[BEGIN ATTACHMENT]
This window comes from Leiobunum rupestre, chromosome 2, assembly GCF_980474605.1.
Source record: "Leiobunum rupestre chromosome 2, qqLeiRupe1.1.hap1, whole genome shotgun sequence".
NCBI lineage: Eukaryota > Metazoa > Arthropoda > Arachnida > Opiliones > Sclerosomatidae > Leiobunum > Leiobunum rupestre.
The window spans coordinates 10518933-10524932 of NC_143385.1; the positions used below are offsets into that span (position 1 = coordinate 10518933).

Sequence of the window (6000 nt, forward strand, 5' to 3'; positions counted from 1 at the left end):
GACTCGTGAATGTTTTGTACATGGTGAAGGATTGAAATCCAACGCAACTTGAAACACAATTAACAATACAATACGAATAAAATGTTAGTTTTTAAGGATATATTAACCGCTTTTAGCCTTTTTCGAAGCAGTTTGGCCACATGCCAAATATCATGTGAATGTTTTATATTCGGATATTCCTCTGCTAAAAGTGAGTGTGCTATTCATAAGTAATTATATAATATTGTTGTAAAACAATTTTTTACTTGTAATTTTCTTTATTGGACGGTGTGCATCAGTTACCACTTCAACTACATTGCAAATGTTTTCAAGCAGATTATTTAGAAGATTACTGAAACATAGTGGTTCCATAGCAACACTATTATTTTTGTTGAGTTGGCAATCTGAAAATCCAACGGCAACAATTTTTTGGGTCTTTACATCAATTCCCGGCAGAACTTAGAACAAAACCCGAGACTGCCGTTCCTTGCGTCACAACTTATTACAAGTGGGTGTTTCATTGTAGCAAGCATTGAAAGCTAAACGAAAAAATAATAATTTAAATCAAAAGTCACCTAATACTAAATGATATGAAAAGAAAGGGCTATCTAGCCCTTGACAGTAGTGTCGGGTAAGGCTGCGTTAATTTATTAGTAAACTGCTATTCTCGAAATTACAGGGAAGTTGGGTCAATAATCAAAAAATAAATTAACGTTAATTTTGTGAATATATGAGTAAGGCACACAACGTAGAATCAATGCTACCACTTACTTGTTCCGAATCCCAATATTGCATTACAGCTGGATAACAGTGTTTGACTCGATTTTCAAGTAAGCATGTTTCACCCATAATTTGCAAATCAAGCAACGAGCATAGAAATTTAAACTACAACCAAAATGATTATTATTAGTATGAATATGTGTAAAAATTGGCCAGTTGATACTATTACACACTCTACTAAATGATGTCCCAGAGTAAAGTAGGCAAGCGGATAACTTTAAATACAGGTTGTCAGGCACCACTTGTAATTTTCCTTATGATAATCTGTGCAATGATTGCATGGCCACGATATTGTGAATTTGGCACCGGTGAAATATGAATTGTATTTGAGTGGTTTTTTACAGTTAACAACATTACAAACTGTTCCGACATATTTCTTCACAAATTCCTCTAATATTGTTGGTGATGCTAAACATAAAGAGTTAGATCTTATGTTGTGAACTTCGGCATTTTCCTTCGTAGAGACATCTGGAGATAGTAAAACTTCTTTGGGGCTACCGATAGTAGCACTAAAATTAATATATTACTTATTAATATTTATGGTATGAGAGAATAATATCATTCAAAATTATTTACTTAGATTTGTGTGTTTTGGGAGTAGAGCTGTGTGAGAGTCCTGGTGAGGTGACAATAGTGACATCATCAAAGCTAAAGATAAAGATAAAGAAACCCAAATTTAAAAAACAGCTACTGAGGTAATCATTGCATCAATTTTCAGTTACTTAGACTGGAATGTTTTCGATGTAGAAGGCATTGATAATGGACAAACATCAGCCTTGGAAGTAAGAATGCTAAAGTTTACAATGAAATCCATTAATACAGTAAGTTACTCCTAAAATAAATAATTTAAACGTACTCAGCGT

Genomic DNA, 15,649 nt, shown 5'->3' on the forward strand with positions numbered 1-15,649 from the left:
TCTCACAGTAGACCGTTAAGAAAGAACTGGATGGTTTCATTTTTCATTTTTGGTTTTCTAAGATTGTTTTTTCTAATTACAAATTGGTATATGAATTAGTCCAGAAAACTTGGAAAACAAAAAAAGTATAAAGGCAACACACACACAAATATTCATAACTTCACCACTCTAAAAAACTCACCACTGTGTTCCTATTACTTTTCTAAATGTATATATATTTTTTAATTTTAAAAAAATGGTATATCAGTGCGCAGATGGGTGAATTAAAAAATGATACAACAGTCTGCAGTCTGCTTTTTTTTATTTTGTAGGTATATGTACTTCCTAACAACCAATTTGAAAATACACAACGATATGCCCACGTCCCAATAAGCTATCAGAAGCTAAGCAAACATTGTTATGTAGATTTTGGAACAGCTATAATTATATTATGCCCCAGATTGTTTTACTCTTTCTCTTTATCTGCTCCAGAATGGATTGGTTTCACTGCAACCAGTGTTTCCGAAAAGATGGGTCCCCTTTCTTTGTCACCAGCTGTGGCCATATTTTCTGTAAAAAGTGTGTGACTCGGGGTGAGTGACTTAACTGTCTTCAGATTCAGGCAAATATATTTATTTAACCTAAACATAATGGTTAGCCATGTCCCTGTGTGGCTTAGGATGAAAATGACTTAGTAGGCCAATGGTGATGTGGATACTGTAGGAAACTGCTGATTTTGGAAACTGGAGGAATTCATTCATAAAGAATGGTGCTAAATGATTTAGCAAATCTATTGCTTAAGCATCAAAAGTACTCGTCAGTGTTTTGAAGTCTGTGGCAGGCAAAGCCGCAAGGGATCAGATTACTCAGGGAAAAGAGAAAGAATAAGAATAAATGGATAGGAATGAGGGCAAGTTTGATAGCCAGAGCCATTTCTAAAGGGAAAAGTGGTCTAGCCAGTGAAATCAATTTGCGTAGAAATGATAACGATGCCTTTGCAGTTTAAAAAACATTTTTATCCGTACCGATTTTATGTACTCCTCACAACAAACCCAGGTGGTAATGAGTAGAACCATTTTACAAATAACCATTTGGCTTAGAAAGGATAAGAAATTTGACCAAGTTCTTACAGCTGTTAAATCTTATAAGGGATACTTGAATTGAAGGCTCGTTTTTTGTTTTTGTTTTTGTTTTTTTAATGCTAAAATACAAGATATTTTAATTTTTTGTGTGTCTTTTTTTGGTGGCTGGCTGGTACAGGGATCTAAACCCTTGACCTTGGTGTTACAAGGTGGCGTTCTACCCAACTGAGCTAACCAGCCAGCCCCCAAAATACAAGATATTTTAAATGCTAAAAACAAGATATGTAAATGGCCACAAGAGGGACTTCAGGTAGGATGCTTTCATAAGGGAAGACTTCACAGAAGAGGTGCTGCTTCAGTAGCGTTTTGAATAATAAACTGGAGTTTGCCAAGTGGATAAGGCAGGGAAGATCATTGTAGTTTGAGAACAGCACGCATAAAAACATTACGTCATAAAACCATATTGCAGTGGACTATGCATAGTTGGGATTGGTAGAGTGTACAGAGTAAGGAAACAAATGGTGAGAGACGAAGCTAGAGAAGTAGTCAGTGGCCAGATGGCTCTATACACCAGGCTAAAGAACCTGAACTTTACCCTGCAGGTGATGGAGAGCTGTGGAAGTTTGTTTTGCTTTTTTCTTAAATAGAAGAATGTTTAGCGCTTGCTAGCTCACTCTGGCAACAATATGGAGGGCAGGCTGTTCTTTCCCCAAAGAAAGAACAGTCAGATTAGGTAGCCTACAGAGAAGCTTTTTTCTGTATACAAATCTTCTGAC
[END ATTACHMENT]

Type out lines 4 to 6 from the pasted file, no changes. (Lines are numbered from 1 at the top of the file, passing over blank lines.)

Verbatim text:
The window spans coordinates 10518933-10524932 of NC_143385.1; the positions used below are offsets into that span (position 1 = coordinate 10518933).

Sequence of the window (6000 nt, forward strand, 5' to 3'; positions counted from 1 at the left end):
GACTCGTGAATGTTTTGTACATGGTGAAGGATTGAAATCCAACGCAACTTGAAACACAATTAACAATACAATACGAATAAAATGTTAGTTTTTAAGGATATATTAACCGCTTTTAGCCTTTTTCGAAGCAGTTTGGCCACATGCCAAATATCATGTGAATGTTTTATATTCGGATATTCCTCTGCTAAAAGTGAGTGTGCTATTCATAAGTAATTATATAATATTGTTGTAAAACAATTTTTTACTTGTAATTTTCTTTATTGGACGGTGTGCATCAGTTACCACTTCAACTACATTGCAAATGTTTTCAAGCAGATTATTTAGAAGATTACTGAAACATAGTGGTTCCATAGCAACACTATTATTTTTGTTGAGTTGGCAATCTGAAAATCCAACGGCAACAATTTTTTGGGTCTTTACATCAATTCCCGGCAGAACTTAGAACAAAACCCGAGACTGCCGTTCCTTGCGTCACAACTTATTACAAGTGGGTGTTTCATTGTAGCAAGCATTGAAAGCTAAACGAAAAAATAATAATTTAAATCAAAAGTCACCTAATACTAAATGATATGAAAAGAAAGGGCTATCTAGCCCTTGACAGTAGTGTCGGGTAAGGCTGCGTTAATTTATTAGTAAACTGCTATTCTCGAAATTACAGGGAAGTTGGGTCAATAATCAAAAAATAAATTAACGTTAATTTTGTGAATATATGAGTAAGGCACACAACGTAGAATCAATGCTACCACTTACTTGTTCCGAATCCCAATATTGCATTACAGCTGGATAACAGTGTTTGACTCGATTTTCAAGTAAGCATGTTTCACCCATAATTTGCAAATCAAGCAACGAGCATAGAAATTTAAACTACAACCAAAATGATTATTATTAGTATGAATATGTGTAAAAATTGGCCAGTTGATACTATTACACACTCTACTAAATGATGTCCCAGAGTAAAGTAGGCAAGCGGATAACTTTAAATACAGGTTGTCAGGCACCACTTGTAATTTTCCTTATGATAATCTGTGCAATGATTGCATGGCCACGATATTGTGAATTTGGCACCGGTGAAATATGAATTGTATTTGAGTGGTTTTTTACAGTTAACAACATTACAAACTGTTCCGACATATTTCTTCACAAATTCCTCTAATATTGTTGGTGATGCTAAACATAAAGAGTTAGATCTTATGTTGTGAACTTCGGCATTTTCCTTCGTAGAGACATCTGGAGATAGTAAAACTTCTTTGGGGCTACCGATAGTAGCACTAAAATTAATATATTACTTATTAATATTTATGGTATGAGAGAATAATATCATTCAAAATTATTTACTTAGATTTGTGTGTTTTGGGAGTAGAGCTGTGTGAGAGTCCTGGTGAGGTGACAATAGTGACATCATCAAAGCTAAAGATAAAGATAAAGAAACCCAAATTTAAAAAACAGCTACTGAGGTAATCATTGCATCAATTTTCAGTTACTTAGACTGGAATGTTTTCGATGTAGAAGGCATTGATAATGGACAAACATCAGCCTTGGAAGTAAGAATGCTAAAGTTTACAATGAAATCCATTAATACAGTAAGTTACTCCTAAAATAAATAATTTAAACGTACTCAGCGT